|Ajax Monologue by Sophocles|
- AJAX: Ah, who would have supposed it possible
- The name I bear should ever be attuned
- To these misfortunes! Doubly, trebly now
- May I lament; so sore bested am I;
- Whose father in Ida bore the palm once
- From the whole host, and went, all-honoured, home;
- While I, his son, who with no meaner power
- Invaded this same tract of Troy, nor less
- Myself exhibited of prowess, thus,
- Being dishonoured by the Argives, perish!
- And yet this much, truly, I think I know;
- That if Achilles were alive, to choose
- For his own arms, to whom the prize was due,
- No other would have snatched it, over me.
- But now the Atridae have by practice wrought
- For an unscrupled villain, and passed over
- The might of this right hand. Had but mine eyesight--
- Had but my counsels swerved not from their aim,
- Never another cause were theirs to judge
- As they judged mine! 'Twas the unmastered Power,
- Jove's grim-eyed daughter, that illuded me,
- There as I stood, raising my hand to smite them,
- Casting upon me a sick frenzy-fit,
- So that my hands were reddened with the blood
- Of these poor cattle! And they laugh at me;
- Having escaped--not as I meant for them.
- Yes; if some deity must interfere,
- The bad will scape the better. As things are,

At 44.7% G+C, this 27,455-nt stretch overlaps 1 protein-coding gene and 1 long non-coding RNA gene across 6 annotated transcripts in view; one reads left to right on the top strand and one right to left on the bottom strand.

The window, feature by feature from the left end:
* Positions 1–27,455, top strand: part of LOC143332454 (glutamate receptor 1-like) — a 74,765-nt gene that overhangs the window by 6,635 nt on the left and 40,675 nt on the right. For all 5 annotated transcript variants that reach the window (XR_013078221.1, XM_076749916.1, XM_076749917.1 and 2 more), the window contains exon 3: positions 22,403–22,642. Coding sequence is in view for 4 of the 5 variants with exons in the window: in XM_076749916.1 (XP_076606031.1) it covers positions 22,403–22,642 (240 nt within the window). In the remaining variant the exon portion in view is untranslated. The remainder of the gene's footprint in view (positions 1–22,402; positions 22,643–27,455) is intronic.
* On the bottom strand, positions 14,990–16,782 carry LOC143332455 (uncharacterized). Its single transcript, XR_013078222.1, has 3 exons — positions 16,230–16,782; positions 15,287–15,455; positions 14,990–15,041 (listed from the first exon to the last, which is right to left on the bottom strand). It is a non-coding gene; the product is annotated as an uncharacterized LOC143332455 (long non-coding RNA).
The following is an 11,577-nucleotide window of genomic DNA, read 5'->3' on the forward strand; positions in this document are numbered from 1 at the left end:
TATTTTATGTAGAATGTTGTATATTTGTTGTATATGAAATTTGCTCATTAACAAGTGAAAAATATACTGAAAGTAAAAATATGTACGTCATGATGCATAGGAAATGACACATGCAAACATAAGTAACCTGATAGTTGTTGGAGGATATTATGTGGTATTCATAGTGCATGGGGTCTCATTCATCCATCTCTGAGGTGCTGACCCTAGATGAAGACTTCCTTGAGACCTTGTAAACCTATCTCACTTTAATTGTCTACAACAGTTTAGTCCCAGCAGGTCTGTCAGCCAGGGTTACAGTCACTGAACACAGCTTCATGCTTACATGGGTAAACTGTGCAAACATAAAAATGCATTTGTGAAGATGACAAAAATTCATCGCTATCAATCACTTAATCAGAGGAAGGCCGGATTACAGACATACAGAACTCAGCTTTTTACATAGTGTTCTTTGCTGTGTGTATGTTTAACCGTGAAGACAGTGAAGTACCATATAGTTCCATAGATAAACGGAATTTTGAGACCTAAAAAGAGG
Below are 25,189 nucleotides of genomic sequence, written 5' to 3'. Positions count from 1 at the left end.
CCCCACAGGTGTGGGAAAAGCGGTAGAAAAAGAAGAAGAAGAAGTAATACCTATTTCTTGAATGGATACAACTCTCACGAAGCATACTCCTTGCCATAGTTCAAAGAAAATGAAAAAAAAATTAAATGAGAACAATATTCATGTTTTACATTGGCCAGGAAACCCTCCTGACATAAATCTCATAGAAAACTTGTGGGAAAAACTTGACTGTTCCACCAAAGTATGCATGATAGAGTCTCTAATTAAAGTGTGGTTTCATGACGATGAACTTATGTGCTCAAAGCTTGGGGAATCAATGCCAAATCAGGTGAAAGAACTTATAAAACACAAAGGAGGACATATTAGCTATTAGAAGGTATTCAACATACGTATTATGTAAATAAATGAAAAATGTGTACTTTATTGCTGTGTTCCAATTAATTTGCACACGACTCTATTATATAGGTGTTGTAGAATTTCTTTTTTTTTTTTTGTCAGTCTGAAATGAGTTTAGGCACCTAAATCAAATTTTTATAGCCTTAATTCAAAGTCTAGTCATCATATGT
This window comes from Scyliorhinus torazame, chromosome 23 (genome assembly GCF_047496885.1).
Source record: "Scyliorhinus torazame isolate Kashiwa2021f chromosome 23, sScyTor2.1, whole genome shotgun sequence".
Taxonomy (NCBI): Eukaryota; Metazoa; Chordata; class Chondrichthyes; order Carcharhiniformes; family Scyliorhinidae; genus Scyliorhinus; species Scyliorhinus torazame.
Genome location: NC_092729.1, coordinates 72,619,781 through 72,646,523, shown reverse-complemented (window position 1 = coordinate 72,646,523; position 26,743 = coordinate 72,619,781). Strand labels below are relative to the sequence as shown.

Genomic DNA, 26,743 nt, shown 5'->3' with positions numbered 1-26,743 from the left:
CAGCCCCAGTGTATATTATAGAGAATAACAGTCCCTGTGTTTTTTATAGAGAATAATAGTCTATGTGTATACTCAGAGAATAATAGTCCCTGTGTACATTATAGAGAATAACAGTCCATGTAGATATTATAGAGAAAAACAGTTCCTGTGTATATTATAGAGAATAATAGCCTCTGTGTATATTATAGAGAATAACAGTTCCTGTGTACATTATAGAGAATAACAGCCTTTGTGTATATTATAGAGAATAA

- What must I do? whom plainly the Gods hate,
- Whom the Hellenian host abominate,
- Whom all Troy loathes, ay and this soil of it!
- Am I to quit the staith, where lies the fleet,
- Leave the Atridae in the lurch, and pass
- Homeward, across the AE gean? And what visage
- Shall I display, when I appear before
- My father, Telamon? How will he endure
- To look upon me in his presence, bare,
- Denied the honours that became to him
- A crown of glory? That may never be.
- Then shall I march against the fence of Troy,
- Fall singly on the foe, on the foe only,
- Do some good service, and so lastly die?
- That is the way to please the Atridae, though
- It is impossible. Some enterprise
- Must be sought out, by which to manifest
- To my old father that, in heart at least,
- Not wholly nerveless I descend from him.
- It is a shame to crave long life, when troubles
- Allow a man no respite. What delight
- Bring days, one with another, setting us
- Forward or backward on our path to death?
- I would not take the fellow at a gift
- Who warms himself with unsubstantial hopes;
- But bravely to live on, or bravely end,
- Is due to gentle breeding. I have said.
Credits: Reprinted from Dramas. Sophocles. London: J.M. Dent & Sons, 1906.